As 2013 begins, the SaaS (software as a service) market is set to heat up even more, as well as potentially undergo a number of key shifts. Here's a look at a series of key SaaS vendors and trends to watch as the year unfolds.
Salesforce.com: No discussion of the SaaS market is complete without covering Salesforce.com, the largest independent player. While the company should generate plenty of news for its social collaboration, CRM (customer relationship management), customer service and application development software, it's also possible that Salesforce.com will come up with a brand-new application that touches on an area it hasn't directly been involved with until now.
Such was the case with Work.com, an employee performance management application launched last year. Salesforce.com application development executive John Wookey, a veteran of Oracle and SAP, oversaw the Work.com project and probably has something else up his sleeve for 2013.
Oracle: Some, but not all of Oracle's family of SaaS offerings are generally available now, but most if not all may reach that stage sometime this year, perhaps before the OpenWorld conference in September. Two-thirds of Fusion Applications customers so far are choosing the SaaS model, according to Oracle. While Oracle hasn't showcased a huge number of specific customer stories reflecting that trend, expect to see the number of public references and case studies mount over this year.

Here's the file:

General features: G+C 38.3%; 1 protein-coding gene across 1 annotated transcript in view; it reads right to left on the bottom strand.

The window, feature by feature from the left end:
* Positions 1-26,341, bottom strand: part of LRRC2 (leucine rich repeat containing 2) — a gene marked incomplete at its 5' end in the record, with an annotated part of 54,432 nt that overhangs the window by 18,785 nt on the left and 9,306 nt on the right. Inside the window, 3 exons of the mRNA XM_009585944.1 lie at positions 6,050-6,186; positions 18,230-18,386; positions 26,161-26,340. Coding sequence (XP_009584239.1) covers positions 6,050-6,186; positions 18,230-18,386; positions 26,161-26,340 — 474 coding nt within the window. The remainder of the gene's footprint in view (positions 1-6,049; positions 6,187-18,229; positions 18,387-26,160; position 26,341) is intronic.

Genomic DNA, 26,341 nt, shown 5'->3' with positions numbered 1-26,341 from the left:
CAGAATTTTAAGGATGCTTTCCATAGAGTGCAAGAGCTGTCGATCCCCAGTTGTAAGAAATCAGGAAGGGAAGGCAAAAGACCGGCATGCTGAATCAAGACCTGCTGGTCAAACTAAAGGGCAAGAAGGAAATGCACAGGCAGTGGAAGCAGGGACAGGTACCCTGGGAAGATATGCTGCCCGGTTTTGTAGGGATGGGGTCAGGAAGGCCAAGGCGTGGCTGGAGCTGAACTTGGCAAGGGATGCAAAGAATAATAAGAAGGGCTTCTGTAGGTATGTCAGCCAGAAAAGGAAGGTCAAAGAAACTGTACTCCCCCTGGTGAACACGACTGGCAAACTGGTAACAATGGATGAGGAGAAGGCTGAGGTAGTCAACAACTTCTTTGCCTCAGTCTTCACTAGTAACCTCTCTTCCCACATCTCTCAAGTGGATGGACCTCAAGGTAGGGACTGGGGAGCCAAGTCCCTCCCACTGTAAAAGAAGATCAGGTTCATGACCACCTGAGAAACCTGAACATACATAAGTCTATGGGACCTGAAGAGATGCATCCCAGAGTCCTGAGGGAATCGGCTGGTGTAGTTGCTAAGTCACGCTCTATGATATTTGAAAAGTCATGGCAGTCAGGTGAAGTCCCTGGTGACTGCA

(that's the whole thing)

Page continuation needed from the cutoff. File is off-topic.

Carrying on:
SAP: The German software giant bought its way into SaaS big-time over the past year or so, scooping up HCM (human capital management) vendor SuccessFactors as well as Ariba, which offers a cloud-based supplier network. It also has the homegrown Business ByDesign ERP (enterprise resource planning) suite as well as a number of more specialized SaaS applications meant to work in conjunction with its on-premises Business Suite for large enterprises. SAP officials may decide this year to lay out a longer-term SaaS road map for the Business Suite itself.
Microsoft: Expect more moves into SaaS from Microsoft for its Dynamics ERP software lines. It's also possible that Microsoft's marketing message for SaaS will attempt to show customers that it can be a virtual one-stop shop for SaaS, covering everything from Office to CRM and ERP. "Microsoft shows progress but needs to get different parts of the company talking to one another," said analyst Michael Krigsman, CEO of consulting firm Asuret. "They're working on that."
Workday: This SaaS financials and HCM vendor has received a great deal of attention thanks to high-profile customer wins as well as a recent successful IPO, but the spotlight also comes with continued pressure to perform. Market watchers will be eyeing Workday's stock price, revenue and ability to keep landing those mega-deals against Oracle and SAP.
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